Music and Lyrics: Toby Marlow and Lucy Moss
Directors: Lucy Moss and Jamie Armitage
From the moment the cast emerges through the haze and belts out the first number, it’s clear that Six is no ordinary musical. And what’s most frustrating is that it defies description – words will never suffice to convey the sheer energy and joy that a performance of Six provides. Indeed, the sense of anticipation in the auditorium before the show begins is palpable with all ages represented. And at around 75 minutes, Six is small but perfectly formed – a musical for, producer George Stiles explains, the Netflix generation.
Here we have six women who are remembered solely because of their connections with the infamous Henry VIII. Most of us know the rhyme – Divorced, Beheaded, Died, Divorced, Beheaded, Survived – without knowing their names or anything about the women, except, perhaps, that one had six fingers and another had an apparently misleading portrait painted. But these were women with lives of their own, and Six seeks to redress that.
In Six, the queens form a girl band: these are Queens with Attitude. But who will be the lead singer? There’s only one way to find out … a sing-off as they each sing their story to see who suffered the most at Henry’s hands. Each queen has a ‘queenspiration’ – a couple of girl singers on whom her style is based as she tells her story. And, of course, there’s the Ladies in Waiting – a four-piece, all-female rock band onstage, who drive the evening along.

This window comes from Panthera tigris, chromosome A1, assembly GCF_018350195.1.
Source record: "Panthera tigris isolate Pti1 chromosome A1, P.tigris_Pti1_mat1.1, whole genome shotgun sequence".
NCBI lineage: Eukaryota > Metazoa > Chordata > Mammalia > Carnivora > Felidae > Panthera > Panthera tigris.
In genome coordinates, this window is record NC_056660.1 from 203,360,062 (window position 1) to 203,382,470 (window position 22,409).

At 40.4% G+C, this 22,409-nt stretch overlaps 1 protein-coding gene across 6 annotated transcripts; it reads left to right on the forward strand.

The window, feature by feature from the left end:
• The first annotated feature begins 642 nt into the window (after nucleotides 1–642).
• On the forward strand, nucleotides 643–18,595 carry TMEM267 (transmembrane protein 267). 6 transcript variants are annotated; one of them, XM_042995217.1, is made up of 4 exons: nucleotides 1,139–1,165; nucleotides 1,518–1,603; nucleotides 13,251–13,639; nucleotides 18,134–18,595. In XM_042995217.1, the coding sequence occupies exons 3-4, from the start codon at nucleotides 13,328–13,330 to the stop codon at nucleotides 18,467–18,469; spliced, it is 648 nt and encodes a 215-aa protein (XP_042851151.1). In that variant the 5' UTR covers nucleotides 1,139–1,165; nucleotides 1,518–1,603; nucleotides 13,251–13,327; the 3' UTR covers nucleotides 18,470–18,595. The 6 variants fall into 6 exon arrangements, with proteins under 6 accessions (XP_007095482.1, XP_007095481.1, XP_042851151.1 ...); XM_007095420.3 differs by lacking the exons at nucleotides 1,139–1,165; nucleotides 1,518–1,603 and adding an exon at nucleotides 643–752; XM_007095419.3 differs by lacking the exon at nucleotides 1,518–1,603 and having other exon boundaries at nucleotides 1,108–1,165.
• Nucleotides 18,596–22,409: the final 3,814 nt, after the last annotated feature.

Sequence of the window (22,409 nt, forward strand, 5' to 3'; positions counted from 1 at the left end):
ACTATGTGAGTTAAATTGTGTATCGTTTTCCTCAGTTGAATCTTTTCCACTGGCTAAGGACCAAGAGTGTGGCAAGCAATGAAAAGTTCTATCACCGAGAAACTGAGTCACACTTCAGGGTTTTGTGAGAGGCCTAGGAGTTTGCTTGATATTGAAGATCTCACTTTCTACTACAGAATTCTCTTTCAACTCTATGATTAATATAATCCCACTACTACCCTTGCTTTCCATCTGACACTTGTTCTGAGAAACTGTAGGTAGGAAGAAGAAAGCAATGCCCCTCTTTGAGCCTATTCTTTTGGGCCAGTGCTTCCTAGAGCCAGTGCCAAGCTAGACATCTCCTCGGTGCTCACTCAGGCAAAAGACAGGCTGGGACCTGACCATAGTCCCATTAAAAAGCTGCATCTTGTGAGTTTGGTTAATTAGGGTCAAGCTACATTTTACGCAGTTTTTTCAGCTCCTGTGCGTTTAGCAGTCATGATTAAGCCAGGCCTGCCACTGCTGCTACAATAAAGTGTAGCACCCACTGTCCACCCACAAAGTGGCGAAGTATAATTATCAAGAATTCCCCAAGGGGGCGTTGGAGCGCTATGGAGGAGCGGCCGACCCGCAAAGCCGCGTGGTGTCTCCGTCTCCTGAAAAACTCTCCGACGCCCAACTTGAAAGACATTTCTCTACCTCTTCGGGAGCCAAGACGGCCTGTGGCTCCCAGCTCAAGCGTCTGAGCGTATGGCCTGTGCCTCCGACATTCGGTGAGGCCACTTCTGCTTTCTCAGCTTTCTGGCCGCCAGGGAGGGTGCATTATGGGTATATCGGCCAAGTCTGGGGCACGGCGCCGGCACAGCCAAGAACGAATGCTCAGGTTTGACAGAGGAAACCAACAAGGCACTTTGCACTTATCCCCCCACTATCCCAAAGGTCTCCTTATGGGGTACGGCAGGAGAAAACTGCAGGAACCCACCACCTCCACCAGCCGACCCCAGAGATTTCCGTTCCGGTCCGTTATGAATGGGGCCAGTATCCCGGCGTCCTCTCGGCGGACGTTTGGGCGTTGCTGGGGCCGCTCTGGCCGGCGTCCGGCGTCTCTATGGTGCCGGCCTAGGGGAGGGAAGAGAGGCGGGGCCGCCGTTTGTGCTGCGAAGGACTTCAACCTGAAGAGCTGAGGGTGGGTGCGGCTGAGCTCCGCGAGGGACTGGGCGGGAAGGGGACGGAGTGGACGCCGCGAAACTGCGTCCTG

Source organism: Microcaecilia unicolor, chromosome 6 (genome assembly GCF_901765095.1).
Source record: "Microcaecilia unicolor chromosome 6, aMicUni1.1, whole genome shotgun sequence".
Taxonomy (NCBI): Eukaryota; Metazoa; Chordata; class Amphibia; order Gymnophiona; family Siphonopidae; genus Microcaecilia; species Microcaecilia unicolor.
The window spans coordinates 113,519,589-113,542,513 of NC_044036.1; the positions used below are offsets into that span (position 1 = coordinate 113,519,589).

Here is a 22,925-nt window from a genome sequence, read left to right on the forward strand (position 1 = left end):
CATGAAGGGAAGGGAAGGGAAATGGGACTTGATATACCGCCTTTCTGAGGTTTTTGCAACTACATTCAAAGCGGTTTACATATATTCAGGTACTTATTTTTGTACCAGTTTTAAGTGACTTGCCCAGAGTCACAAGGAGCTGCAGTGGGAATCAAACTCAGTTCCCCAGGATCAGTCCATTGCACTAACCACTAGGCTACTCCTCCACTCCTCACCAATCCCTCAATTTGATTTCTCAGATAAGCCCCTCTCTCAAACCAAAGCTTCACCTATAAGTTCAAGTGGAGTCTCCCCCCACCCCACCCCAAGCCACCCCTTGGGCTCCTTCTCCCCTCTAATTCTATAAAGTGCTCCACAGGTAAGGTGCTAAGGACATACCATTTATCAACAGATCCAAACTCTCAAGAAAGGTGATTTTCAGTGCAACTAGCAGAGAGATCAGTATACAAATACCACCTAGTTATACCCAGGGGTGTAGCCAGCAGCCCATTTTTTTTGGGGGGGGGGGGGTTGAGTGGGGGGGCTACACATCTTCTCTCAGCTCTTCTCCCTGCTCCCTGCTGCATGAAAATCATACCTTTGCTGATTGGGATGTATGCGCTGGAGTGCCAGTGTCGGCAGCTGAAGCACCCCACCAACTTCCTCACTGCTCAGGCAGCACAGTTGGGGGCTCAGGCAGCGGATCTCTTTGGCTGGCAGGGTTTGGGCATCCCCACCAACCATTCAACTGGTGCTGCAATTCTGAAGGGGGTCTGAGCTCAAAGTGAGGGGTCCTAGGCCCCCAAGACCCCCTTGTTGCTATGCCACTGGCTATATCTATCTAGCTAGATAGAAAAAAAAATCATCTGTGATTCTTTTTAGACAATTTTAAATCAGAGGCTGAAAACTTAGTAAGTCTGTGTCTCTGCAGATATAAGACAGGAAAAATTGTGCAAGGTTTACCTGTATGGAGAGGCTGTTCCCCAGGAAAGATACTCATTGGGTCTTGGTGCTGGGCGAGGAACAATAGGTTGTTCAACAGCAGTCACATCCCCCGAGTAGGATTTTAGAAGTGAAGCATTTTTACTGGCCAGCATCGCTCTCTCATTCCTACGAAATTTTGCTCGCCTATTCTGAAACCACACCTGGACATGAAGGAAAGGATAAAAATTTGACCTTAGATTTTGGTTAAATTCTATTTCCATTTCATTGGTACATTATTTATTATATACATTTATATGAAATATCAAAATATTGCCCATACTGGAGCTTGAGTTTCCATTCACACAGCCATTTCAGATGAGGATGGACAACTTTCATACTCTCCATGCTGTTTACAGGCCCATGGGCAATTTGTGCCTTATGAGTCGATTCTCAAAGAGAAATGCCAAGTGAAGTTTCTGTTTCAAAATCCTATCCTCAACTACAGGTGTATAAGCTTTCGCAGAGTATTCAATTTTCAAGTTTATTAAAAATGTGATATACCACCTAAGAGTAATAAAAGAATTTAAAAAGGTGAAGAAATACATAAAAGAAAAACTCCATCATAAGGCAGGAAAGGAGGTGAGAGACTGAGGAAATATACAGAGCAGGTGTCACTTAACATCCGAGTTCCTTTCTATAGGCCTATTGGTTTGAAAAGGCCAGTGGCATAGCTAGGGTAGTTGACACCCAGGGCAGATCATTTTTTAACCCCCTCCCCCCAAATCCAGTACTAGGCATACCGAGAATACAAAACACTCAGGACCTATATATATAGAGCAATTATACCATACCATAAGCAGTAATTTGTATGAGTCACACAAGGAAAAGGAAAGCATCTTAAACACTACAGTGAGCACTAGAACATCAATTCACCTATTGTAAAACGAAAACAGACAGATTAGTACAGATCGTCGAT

The whole is a loud, thumping production with bright lights and intricate choreography that has a contemporary feel from Carrie-Anne Ingrouille. And along the way, it manages to point out that, while the beheading of errant wives is now largely frowned upon, there’s still some resonance with women’s experiences today.
By its nature, Six is an ensemble performance and there is no weak link: each queen has a superb rock voice and rock-chick persona; they harmonise well and perform the sharp choreography to provide a feast for eyes and ears. There are also oases of relative calm – Heart of Stone, sung by Lauren Byrne as Jane Seymour is sweet and inspirational, while Get Down from Shekinah McFarlane as Anna of Cleves is full of sass. Athena Collins’ Catherine Parr brings a voice of reason to proceedings while Maddison Bulleyment’s Anne Boleyn is deliciously bitter. At this performance alternate Harriet Watson brought us Catherine of Aragon, opening the sing-off with energy, while Jodie Steele brings a coquettishness to Katherine Howard.
It’s incredible to think that Six started life as a piece at the Edinburgh Festival Fringe for Cambridge University Musical Theatre Society as recently as 2017; its pure energy and assurance have carried this phenomenon to the West End, on a UK tour as well over the pond to North America and, shortly, to Broadway, bringing new faces to theatres and, maybe, converting a new generation of musical theatre. Long may these queens of herstory reign!
Runs until 14 March 2020